At Denver International Airport kids will enjoy riding on the automated transit system and looking for the floating steel “paper” airlines, the gargoyles and some of the other light-hearted pieces in the airport’s extensive permanent art collection. Through March 2011, kids are also invited to play with the miniature saloon, the Conestoga wagon and the other Colorado-themed playhouses that are part of a temporary art exhibition in the main terminal.

Mr Rogers at PIT

A nearly life-size plaster cast of a tyrannosaurus rex dinosaur greets kids getting on or off the people mover at Pittsburgh International Airport , while on Concourse C there’s a well-padded play area located next to a memorabilia-filled shrine to Fred Rogers and the “Mister Rogers’ Neighborhood” TV show, which was filmed in town. Look for Mister Rogers’ signature sweater, his sneakers, a miniature Neighborhood of Make Believe and clay models of the show’s characters, including King Friday and Henrietta Pussycat.

“Talking” drinking fountains that gurgle loudly, quilts made from strips of recycled soda cans, and a two-part, 80-foot long “contraption” filled with found objects that move and play sounds are among the giggle-inspiring art installations at Seattle-Tacoma International Airport. For young kids with energy to spare, there’s a 1,400-square-foot play area filled with aviation-themed soft foam play equipment, including an airplane, a control tower and a baggage cart.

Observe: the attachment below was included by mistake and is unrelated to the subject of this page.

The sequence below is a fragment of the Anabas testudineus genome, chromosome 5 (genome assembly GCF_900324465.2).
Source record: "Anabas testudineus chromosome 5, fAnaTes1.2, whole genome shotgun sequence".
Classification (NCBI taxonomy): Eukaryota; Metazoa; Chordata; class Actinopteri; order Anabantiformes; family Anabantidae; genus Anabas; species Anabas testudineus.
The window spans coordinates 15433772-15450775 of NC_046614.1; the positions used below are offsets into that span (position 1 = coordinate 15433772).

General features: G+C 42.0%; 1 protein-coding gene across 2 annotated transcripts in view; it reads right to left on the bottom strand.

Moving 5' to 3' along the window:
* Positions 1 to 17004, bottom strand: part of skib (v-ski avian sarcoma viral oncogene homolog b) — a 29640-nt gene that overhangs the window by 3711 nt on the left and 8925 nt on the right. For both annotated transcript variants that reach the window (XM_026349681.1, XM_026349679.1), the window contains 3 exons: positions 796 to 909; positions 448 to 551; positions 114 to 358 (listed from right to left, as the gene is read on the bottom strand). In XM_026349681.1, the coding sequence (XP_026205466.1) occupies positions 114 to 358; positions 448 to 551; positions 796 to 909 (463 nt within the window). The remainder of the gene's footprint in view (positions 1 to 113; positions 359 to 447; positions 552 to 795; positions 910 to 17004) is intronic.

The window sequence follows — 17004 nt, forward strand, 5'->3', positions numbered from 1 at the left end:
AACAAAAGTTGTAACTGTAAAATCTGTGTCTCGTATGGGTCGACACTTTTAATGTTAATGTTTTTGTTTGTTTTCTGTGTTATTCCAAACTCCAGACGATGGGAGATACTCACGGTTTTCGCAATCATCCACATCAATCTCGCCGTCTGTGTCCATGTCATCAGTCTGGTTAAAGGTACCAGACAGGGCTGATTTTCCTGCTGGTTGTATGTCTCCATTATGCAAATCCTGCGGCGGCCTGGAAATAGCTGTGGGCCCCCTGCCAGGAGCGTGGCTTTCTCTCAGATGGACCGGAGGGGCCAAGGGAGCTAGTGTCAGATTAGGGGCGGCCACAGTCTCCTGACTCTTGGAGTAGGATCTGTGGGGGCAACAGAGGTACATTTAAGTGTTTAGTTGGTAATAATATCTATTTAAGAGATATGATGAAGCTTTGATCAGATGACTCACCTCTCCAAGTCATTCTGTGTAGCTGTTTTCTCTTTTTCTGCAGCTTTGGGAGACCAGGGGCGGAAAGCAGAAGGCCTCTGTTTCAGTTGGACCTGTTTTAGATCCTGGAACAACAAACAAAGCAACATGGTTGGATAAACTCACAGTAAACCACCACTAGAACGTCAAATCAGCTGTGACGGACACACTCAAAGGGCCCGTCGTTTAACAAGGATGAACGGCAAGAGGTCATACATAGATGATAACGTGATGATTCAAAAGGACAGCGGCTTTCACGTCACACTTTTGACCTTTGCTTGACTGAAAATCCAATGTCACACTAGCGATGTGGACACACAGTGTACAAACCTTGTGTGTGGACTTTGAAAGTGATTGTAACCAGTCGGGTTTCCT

At Hartsfield-Jackson Atlanta International Airport there’s a 33-foot long cast of a Yangchuanosaurus dinosaur (on loan from Atlanta’s Fernbank Museum of Natural History) in the Main Terminal Atrium. Giant ants – not real; they’re part of an art sculpture – march over the ductwork in the north and south terminal baggage claim areas. Elsewhere in the airport, kids will spot a flying ear of corn (the “Corncorde”) and other entertaining installations that are part of the airport’s permanent and temporary art collection.


There’s an entertaining, educational and (somewhat) hidden treasure for kids at Baltimore/Washington International Thurgood Marshall Airport. Located in the upper level hallway (behind the ticket counters between Concourses B and C), the BWI Observation Gallery lots of comfortable seating, giant windows that look out onto the airfield and aviation exhibits that include several part of a Boeing 737 aircraft, including the nose cone with cockpit and landing gear, the right wing and the vertical stabilizer.

There are plenty of airports outside the United States that are kid-friendly as well. Tops among them: Changi Airport in Singapore , which has a butterfly garden, seven children’s play areas, free movie theaters, an arcade, interactive art stations, a jam studio and loads of other entertaining activities. Since September, 2010, there’s also been a twisty four-story tall slide at Changi, with a milder, one-and-a-half-story tall “preview” slide beside it.